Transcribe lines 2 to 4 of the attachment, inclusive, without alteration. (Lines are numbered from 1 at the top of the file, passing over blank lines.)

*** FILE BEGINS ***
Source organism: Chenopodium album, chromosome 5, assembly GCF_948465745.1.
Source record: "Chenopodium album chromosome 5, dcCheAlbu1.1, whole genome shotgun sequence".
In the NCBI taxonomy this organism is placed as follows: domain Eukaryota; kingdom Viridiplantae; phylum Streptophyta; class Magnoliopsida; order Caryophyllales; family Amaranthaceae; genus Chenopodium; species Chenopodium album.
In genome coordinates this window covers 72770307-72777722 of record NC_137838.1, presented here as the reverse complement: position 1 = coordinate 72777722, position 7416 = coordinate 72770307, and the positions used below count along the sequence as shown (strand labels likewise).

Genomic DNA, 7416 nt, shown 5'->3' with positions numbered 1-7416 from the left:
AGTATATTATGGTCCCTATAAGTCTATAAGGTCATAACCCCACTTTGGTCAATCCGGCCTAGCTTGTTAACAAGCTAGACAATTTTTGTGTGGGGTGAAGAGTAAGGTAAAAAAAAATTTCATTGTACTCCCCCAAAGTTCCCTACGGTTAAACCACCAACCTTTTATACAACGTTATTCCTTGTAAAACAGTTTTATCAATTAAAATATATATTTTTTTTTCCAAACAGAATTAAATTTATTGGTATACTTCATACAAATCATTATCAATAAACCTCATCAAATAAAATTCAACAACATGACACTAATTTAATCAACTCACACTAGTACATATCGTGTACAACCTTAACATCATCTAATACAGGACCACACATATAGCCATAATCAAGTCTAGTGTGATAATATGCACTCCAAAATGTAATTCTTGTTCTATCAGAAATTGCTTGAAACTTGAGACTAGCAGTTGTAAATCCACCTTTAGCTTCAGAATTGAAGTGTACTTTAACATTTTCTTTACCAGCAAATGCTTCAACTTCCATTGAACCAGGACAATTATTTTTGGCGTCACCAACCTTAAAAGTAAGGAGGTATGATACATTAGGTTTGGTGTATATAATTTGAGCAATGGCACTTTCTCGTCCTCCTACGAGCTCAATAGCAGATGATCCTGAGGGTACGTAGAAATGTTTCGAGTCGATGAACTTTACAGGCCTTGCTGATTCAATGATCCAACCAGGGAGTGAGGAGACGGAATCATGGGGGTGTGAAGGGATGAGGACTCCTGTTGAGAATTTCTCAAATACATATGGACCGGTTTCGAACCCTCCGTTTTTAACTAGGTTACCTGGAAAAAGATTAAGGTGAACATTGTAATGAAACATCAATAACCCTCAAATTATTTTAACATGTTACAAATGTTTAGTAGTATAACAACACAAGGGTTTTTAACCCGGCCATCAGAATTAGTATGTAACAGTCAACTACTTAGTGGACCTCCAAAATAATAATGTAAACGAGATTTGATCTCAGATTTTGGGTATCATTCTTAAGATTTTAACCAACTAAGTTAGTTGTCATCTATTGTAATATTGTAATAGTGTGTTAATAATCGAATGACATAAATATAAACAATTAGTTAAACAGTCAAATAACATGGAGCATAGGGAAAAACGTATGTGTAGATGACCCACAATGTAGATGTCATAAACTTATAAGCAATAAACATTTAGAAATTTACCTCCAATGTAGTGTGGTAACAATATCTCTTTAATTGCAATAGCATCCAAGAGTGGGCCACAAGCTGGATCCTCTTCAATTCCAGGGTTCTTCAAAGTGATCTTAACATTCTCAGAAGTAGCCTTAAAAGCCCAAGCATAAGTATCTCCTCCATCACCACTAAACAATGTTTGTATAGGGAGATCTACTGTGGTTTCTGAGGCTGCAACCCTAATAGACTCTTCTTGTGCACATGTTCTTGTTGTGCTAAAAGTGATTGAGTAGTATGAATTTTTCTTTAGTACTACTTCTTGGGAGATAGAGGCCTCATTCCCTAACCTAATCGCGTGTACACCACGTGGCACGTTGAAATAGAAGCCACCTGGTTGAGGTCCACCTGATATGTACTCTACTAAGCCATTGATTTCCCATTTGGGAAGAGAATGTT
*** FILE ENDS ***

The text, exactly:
Source record: "Chenopodium album chromosome 5, dcCheAlbu1.1, whole genome shotgun sequence".
In the NCBI taxonomy this organism is placed as follows: domain Eukaryota; kingdom Viridiplantae; phylum Streptophyta; class Magnoliopsida; order Caryophyllales; family Amaranthaceae; genus Chenopodium; species Chenopodium album.
In genome coordinates this window covers 72770307-72777722 of record NC_137838.1, presented here as the reverse complement: position 1 = coordinate 72777722, position 7416 = coordinate 72770307, and the positions used below count along the sequence as shown (strand labels likewise).